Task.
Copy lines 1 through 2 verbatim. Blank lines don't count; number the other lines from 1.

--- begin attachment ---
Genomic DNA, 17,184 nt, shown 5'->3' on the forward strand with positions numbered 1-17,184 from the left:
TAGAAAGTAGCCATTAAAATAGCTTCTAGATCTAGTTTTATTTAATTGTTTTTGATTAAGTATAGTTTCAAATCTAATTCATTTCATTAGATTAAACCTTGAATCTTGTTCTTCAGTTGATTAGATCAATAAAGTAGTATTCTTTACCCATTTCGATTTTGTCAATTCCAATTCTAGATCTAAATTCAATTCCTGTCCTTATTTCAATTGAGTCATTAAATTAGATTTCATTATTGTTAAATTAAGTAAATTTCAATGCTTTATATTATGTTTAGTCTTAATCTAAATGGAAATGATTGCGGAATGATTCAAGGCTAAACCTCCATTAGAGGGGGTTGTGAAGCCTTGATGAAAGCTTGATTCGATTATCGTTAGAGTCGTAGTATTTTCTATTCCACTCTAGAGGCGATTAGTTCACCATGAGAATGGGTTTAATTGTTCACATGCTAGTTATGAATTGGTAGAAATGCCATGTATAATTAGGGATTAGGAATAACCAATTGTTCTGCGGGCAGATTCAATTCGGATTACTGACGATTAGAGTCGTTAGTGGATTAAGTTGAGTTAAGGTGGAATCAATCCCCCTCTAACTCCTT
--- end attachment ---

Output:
Genomic DNA, 17,184 nt, shown 5'->3' on the forward strand with positions numbered 1-17,184 from the left:
TAGAAAGTAGCCATTAAAATAGCTTCTAGATCTAGTTTTATTTAATTGTTTTTGATTAAGTATAGTTTCAAATCTAATTCATTTCATTAGATTAAACCTTGAATCTTGTTCTTCAGTTGATTAGATCAATAAAGTAGTATTCTTTACCCATTTCGATTTTGTCAATTCCAATTCTAGATCTAAATTCAATTCCTGTCCTTATTTCAATTGAGTCATTAAATTAGATTTCATTATTGTTAAATTAAGTAAATTTCAATGCTTTATATTATGTTTAGTCTTAATCTAAATGGAAATGATTGCGGAATGATTCAAGGCTAAACCTCCATTAGAGGGGGTTGTGAAGCCTTGATGAAAGCTTGATTCGATTATCGTTAGAGTCGTAGTATTTTCTATTCCACTCTAGAGGCGATTAGTTCACCATGAGAATGGGTTTAATTGTTCACATGCTAGTTATGAATTGGTAGAAATGCCATGTATAATTAGGGATTAGGAATAACCAATTGTTCTGCGGGCAGATTCAATTCGGATTACTGACGATTAGAGTCGTTAGTGGATTAAGTTGAGTTAAGGTGGAATCAATCCCCCTCTAACTCCTT